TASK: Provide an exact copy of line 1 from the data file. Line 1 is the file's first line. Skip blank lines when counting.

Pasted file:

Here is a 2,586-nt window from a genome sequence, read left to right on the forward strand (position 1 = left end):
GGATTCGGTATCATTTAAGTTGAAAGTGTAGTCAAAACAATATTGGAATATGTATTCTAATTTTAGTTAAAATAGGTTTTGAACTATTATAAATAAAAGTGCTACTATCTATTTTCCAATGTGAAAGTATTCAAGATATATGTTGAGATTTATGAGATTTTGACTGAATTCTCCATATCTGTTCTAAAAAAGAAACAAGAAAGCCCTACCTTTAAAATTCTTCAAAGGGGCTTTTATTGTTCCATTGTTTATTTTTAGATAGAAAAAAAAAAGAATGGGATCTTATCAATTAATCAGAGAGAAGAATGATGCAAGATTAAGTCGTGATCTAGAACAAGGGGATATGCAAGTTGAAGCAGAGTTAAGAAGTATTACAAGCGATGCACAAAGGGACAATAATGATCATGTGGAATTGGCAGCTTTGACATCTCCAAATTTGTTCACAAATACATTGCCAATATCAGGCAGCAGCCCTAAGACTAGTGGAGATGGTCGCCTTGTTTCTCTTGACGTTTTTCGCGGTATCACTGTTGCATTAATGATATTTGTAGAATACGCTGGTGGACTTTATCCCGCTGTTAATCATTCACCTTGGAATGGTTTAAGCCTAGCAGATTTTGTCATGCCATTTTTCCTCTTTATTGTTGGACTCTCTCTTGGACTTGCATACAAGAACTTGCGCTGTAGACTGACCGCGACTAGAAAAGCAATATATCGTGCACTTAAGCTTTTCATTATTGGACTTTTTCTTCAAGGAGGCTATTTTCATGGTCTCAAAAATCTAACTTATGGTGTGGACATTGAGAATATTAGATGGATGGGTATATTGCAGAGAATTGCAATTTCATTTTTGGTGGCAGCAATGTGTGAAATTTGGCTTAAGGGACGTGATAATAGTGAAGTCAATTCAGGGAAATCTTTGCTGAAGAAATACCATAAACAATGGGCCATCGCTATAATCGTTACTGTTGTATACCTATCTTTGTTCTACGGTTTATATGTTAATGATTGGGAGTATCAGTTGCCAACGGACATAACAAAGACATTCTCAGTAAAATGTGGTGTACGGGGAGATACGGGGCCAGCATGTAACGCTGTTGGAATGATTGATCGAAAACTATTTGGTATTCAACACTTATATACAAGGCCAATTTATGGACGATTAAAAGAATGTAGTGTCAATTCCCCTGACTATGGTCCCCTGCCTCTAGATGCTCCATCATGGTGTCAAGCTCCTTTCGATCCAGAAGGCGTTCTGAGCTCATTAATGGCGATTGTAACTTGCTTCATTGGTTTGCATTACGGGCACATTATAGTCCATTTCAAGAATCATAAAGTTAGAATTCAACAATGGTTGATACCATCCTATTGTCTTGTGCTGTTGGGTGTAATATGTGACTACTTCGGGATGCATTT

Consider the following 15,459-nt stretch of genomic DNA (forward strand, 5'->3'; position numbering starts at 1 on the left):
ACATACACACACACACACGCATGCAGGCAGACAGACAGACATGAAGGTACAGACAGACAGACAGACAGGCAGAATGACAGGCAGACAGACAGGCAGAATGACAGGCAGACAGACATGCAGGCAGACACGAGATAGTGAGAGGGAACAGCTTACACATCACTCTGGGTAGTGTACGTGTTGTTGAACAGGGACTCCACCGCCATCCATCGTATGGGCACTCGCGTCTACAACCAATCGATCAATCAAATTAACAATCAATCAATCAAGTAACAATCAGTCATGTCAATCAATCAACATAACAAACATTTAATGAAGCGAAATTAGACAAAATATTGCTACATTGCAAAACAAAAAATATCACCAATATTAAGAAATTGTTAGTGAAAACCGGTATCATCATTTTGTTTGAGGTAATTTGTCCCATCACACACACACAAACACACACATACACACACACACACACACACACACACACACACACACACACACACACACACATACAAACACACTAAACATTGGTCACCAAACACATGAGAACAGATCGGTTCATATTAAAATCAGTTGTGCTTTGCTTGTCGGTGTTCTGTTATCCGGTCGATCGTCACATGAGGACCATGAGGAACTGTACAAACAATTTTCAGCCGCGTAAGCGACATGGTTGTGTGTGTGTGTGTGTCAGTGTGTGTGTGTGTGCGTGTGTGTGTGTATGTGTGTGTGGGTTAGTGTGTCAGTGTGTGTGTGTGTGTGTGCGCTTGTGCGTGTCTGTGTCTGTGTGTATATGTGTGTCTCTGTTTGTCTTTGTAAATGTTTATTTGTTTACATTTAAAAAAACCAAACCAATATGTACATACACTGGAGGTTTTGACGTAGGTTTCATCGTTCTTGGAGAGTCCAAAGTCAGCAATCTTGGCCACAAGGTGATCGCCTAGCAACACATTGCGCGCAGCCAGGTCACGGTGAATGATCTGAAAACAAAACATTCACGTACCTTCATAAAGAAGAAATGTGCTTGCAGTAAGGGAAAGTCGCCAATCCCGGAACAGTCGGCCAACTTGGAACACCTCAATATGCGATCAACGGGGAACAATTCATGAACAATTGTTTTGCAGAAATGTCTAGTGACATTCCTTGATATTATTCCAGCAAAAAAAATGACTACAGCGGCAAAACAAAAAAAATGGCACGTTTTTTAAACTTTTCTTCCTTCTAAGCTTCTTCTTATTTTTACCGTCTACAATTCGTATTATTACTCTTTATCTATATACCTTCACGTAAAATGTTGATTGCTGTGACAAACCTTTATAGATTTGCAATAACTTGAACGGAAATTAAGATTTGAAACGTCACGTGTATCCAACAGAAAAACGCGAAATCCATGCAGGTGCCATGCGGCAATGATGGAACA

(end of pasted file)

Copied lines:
Here is a 2,586-nt window from a genome sequence, read left to right on the forward strand (position 1 = left end):